Armored Core 6 Showcase Details Gives More Info on PvP, Weapons, Bosses, and More

The Armored Core 6 showcase gave us a long look at the latest in an iconic franchise. Here's what we learned.

Image via FromSoftware

Armored Core 6 finally got to show its stuff in action at the game’s recent showcase, giving us our first look at relatively raw gameplay of an early level and boss. We even got a peek at the PvP, which I admit was far more hectic than I expected. There were dozens of new details to prepare us for the AC6 launch on August 25. Here’s what we know.

Armored Core 6 Showcase Details

Armored Core 6 PvP is a Massive Cluster

Image via FromSoftware

Armored Core 6 PvP is a massive cluster, and I am here for it. The 1v1 between streamers Oroboro and FightinCowboy showed that even in a duel situation, it’s much faster than the classic titles. Moreover, it incorporates mechanics from across the series with modern sensibilities. There’s overboost from AC2 and assault armor from Armored Core For Answer. Dual Gatling guns remained strong and dual blades were difficult, but the biggest factor was Stagger.

Like Heat from Armored Core 2, certain weapons excel at outputting Stagger damage. Once staggered, any AC takes a huge amount of additional damage. Oroboro’s strategy in his 1v1 was to outspeed FightinCowyboy’s slower bullet-hose of a mech. But even with the tread legs, Cowboy kept things close enough to win.

Then there was the 3v3 mode, which is chaos incarnate. Across a five-minute match, two teams of three duke it out in a no-holds-barred brawl. Points are awarded for every mech destroyed. There’s also an exciting twist on Team Deathmatch. Rather than each kill being worth the same amount, the longer a mech stays alive, the higher its value. The respawn timer lasts about five seconds, so it’s possible to snowball your opponents so that there’s only one up at a time, making fights much simpler.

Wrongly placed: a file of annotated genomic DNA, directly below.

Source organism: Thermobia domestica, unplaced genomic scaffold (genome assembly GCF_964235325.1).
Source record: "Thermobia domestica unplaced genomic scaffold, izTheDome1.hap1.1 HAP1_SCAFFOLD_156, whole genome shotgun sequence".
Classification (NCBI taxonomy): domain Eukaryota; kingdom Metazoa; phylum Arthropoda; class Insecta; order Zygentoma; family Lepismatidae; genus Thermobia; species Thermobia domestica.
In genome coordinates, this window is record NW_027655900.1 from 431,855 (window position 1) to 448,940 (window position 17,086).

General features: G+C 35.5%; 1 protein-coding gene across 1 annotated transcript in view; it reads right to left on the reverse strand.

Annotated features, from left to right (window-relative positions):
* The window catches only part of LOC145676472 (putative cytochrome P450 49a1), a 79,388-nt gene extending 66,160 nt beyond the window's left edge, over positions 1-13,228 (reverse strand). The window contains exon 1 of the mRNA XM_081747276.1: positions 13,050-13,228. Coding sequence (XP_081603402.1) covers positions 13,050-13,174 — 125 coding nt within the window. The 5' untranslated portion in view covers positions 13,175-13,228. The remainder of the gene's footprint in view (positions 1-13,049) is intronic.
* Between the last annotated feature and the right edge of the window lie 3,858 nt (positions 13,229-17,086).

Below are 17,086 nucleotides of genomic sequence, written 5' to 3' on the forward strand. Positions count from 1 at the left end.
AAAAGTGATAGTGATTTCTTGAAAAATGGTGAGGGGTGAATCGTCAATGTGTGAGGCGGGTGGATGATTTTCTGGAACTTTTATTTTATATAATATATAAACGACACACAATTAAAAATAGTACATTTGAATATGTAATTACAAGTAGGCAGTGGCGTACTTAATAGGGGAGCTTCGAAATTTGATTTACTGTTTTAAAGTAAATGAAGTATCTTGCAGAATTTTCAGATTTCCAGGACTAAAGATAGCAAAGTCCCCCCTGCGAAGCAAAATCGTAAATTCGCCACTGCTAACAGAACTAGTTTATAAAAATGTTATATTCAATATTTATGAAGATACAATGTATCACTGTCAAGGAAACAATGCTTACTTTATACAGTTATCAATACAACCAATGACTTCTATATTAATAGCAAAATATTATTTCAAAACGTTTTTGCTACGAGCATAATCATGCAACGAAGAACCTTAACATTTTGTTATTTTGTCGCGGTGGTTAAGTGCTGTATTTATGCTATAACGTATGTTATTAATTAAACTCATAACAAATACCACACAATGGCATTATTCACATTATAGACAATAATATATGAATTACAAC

If all six AC units are up, coordination is critical to victory. Focus-firing the weakest link can make things easier. You can also hunt high-value targets. This means you can risk leaving weaker players alive to accumulate score value and then take them out for a big boost nearer to the match’s end.

In short, Armored Core 6 PvP is some of the most cerebral yet pure chaotic experiences I’ve seen in a long time. If the game sells well enough, I hope it can kindle a much larger PvP scene. The series deserves it.

What’s Old is New, and What’s New is Awesome

Image via FromSoftware

A lot of classic weapon options are back in Armored Core 6. This includes dual Gattlings, dual blades, line rifles, and many more. And luckily for everyone involved, they’re all amazing in the right circumstance. Making the perfect mech is also just as satisfying, and there’s no one right answer to every situation. Skill is a much larger separation between players than the fit of their AC unit.